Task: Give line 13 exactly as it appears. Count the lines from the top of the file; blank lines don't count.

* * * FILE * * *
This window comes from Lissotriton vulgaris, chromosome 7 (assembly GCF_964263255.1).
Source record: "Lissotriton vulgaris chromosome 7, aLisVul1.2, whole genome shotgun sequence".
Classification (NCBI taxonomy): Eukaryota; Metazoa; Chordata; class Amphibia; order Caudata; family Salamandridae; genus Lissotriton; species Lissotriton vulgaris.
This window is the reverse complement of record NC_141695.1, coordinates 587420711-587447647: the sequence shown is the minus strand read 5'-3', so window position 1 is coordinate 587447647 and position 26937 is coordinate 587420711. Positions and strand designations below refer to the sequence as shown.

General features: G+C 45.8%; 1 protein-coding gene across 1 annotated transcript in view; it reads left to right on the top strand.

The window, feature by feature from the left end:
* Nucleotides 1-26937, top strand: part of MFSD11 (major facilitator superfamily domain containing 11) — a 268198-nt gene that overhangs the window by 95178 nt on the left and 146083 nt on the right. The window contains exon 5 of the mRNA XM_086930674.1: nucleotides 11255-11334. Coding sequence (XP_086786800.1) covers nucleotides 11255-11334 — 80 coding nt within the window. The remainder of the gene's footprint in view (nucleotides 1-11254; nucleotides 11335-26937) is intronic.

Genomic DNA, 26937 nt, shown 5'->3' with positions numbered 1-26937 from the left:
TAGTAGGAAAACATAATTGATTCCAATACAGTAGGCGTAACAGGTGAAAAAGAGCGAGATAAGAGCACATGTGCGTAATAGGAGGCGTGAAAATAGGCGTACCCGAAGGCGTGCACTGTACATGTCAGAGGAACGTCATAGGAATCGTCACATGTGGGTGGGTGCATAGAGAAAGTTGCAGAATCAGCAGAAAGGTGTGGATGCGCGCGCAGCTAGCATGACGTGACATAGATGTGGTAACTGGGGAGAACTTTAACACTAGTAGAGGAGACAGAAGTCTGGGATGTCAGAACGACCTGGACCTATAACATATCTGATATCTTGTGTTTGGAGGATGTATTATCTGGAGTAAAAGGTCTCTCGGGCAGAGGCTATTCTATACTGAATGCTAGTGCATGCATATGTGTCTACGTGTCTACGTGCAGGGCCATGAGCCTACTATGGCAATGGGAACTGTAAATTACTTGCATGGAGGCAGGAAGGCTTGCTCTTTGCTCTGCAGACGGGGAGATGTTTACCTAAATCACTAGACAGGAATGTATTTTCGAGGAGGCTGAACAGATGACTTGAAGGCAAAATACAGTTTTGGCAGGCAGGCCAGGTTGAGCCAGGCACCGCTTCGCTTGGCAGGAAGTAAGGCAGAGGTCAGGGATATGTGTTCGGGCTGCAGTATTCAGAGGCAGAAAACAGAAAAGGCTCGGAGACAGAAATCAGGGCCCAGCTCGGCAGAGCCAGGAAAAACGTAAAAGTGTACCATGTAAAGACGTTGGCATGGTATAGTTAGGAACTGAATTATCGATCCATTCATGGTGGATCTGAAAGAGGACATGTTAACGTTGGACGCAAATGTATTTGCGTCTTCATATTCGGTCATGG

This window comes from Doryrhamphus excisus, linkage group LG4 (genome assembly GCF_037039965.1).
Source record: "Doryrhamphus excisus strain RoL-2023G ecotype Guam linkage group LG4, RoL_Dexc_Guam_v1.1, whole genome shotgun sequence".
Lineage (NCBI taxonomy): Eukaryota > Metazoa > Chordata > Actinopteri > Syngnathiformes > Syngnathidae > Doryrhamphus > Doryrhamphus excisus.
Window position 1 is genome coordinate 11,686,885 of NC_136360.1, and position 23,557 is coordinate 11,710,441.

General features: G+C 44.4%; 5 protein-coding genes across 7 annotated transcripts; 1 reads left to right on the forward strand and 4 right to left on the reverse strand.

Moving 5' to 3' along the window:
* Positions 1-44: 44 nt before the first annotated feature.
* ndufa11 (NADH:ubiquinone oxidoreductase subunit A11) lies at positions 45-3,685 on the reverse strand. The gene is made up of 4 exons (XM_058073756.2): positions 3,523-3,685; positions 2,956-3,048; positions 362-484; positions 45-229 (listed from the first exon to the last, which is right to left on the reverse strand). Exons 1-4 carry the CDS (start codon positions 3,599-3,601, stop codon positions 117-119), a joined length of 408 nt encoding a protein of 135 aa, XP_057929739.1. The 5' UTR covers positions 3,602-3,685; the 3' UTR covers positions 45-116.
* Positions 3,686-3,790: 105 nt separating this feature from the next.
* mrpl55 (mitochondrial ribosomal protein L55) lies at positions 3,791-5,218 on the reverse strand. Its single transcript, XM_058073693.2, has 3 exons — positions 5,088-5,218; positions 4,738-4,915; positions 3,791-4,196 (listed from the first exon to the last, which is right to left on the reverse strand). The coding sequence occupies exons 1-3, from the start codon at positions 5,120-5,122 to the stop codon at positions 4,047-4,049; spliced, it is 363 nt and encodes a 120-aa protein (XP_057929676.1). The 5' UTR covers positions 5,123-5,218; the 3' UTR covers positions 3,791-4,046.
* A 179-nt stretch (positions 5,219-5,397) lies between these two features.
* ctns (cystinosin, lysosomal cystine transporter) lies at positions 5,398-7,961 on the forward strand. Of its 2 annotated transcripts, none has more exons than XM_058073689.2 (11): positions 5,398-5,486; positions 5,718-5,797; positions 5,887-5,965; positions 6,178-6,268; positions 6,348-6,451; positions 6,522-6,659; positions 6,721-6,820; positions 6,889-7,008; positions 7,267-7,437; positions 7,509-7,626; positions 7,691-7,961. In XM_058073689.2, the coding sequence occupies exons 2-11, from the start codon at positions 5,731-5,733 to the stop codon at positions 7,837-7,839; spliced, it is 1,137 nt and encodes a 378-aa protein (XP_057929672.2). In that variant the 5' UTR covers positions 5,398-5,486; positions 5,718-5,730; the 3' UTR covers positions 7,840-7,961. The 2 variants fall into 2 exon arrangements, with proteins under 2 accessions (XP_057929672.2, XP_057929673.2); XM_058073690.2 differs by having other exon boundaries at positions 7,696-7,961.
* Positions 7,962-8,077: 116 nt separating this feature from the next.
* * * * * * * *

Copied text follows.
Window position 1 is genome coordinate 11,686,885 of NC_136360.1, and position 23,557 is coordinate 11,710,441.